Dr Natrah's Attachment at Scripps Institution of Oceanography: Week 4

12 MAY 2014
Week 4: 28 April – 2 May 2014
Attachment in the lab of Marine Microbial Ecology under Prof. Dr Farooq Azam
Scripps Institution of Oceanography, San Diego, United States Of America

You definitely can learn a lot of things from a microscope!
Last week, the discussion focused on a microscope producing two-dimensional image (2D). This week, we’ll look at microscopes which can provide three-dimensional images (3D). In Azam’s lab, the Confocal Scanning Laser Microscopy (CSLM) and Atomic Force Microscopy (AFM) are among the examples.
The Confocal Scanning Laser Microscopy (CSLM) is a system where the fluorescent microscope is coupled with laser light beam. Here, different cell sections can be studied through the scanning of different layers with different fluorescence range. The images are then compiled by the microscope to create a 3-D image of the samples.

Among the advantages of using CSLM are 1) the system is non-invasive (will not disrupt the cells); 2) users can study the microscopic world in 3D; 3) clearer image than the conventional fluorescence microscopy and 4) capable of measuring quantitative data such as thickness, area and the volume of cellular structures. In the field of aquatic microbial ecology, the microscope is useful to measure thick samples or aggregates e.g., biofilm enabling the observation of different cells in various layers. These types of microscopes are also used to study specific strains inside animal hosts (e.g., fish) and the structure of cells (e.g., vesicle production in bacterium).

Similar to CLSM, the Atomic Force Microscopy (AFM) also provides 3-D image without the need for sample fixation. The machine enables physicochemical interrogation of living specimens even up to a scale of nanometers. It also provides information on the local properties of the sample such as topography, viscoelasticity, electrical & magnetic forces & chemical bonding.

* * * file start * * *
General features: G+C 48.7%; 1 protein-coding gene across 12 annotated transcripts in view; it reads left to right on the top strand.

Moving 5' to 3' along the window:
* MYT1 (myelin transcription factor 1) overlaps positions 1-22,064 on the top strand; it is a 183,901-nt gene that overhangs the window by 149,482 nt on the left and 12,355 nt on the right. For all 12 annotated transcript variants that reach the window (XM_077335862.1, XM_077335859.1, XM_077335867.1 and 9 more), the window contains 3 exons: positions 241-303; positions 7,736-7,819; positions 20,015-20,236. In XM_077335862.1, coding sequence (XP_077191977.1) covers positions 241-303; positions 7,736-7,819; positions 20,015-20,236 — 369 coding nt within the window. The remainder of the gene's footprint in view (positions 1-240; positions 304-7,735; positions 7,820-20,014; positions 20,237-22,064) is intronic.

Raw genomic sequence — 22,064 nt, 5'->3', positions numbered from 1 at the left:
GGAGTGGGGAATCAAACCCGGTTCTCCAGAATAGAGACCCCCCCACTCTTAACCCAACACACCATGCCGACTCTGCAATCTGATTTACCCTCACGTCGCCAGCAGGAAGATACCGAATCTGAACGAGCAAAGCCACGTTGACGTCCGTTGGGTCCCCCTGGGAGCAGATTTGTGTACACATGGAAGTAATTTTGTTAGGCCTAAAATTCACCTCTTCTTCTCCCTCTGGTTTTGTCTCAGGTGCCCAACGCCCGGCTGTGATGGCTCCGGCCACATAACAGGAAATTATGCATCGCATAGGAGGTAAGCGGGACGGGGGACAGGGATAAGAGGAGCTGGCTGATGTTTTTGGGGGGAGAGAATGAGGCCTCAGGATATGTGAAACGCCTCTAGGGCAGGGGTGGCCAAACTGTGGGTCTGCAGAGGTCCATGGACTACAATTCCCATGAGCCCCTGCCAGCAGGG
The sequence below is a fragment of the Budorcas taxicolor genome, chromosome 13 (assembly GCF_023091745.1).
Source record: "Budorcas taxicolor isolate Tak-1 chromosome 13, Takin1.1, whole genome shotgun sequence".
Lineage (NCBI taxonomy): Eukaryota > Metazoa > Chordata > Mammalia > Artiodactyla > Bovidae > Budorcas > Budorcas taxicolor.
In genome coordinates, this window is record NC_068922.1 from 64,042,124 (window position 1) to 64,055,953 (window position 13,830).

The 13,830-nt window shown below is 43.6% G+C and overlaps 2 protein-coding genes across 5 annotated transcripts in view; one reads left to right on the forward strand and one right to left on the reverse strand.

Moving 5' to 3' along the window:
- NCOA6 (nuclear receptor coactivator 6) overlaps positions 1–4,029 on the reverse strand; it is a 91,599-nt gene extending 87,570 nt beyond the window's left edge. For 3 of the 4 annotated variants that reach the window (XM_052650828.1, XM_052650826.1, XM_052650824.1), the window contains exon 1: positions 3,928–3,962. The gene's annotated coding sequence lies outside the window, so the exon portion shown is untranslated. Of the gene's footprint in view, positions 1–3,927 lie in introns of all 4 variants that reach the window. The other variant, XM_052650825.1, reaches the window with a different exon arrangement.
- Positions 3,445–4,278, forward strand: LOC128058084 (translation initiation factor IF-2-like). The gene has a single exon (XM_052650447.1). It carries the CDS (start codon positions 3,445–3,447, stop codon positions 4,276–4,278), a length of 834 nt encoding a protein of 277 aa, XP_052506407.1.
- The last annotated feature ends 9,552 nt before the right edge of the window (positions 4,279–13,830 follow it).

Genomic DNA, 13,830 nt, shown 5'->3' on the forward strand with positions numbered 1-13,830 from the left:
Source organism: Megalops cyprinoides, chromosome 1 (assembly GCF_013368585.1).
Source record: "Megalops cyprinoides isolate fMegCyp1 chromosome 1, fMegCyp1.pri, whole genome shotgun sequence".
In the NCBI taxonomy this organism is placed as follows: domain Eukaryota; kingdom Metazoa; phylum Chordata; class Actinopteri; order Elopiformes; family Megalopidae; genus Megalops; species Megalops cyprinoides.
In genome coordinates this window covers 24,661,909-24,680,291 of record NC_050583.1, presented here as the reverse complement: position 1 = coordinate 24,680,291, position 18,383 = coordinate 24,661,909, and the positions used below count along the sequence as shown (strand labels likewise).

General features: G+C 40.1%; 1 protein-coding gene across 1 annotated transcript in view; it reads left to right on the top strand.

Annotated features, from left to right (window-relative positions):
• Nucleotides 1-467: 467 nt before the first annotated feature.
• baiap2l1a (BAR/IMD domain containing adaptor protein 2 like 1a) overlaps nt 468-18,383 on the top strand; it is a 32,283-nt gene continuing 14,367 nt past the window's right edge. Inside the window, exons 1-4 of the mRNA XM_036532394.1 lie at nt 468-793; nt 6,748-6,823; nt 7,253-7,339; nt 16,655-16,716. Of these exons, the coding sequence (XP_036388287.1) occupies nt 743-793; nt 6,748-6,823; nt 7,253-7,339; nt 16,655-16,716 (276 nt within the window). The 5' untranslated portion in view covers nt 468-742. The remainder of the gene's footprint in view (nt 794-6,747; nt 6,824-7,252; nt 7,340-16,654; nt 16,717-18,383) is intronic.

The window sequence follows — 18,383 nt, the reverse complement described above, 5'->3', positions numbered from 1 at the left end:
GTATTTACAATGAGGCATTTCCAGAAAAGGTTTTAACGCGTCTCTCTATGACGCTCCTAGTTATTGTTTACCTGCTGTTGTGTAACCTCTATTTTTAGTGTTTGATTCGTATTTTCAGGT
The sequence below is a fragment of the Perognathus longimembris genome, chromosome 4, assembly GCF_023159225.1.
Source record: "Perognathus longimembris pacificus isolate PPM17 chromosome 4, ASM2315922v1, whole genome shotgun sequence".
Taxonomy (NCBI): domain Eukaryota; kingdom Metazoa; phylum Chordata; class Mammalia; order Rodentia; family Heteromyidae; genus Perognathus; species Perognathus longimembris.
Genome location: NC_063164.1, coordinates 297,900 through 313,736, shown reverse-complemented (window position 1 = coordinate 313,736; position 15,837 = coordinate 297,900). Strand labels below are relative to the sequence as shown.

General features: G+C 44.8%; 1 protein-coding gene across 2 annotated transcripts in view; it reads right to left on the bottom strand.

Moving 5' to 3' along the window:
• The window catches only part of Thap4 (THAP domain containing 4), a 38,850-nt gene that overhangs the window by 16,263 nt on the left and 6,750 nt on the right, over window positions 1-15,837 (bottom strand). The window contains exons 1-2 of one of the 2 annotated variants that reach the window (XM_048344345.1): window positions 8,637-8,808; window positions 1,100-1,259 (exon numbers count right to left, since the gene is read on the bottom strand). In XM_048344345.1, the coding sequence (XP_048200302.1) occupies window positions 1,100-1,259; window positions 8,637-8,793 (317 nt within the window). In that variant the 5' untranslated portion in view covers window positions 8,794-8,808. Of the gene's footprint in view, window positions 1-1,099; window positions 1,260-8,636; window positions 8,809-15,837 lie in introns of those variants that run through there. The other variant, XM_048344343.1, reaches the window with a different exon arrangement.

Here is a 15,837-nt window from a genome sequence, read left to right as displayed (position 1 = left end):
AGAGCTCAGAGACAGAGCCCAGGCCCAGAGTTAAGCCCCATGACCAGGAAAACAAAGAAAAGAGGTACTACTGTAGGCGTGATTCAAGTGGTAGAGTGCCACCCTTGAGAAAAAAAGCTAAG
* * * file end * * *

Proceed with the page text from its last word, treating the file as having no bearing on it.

In Azam’s lab, the microscope has been used to show symbiotic interactions between the pelagic marine bacteria by looking at the surface structure. It has been shown that certain bacteria are intimately associated through pili and gel production in the microenvironment. The researchers also coupled the study with the epifluorescence microscope to know the cell abundance1.

1. Malfatti and Azam (2009) Atomic force microscopy reveals microscale networks and possible symbioses among pelagic marine bacteria. Aquatic Microbial Ecology 58:1-14.




Dr Edison Lee Tian Khoon
Dr Edison headed to Sweden’s Uppsala University, where he joined the Department of Chemistry, Ångström Laboratory, as part of his attachment stint. He is currently carrying out active research in polymer electrolyte and nanomaterials for Lithium-ion batteries. Read more about him here:
Innovating the Energy Ecosystem
Chrishen R. Gomez
Having attended the prestigious Ivy League Brown University as part of his attachment programme, 27-year-old Chrishen is now with the Wildlife Research and Conservation Unit at Oxford University. Chrishen is busy developing a genetic-based research project on the Sunda Clouded Leopard. Read more about him here: Conserving Our Forests & Future
Dr Zetty
Dr Zetty is currently working on anti-cancer compounds found in Malaysian seaweed and has continued to pursue her original project proposal of microalgae vaccine carriers for fish. A working solution has been patented by Dr Zetty and will be deployed within the coming year.
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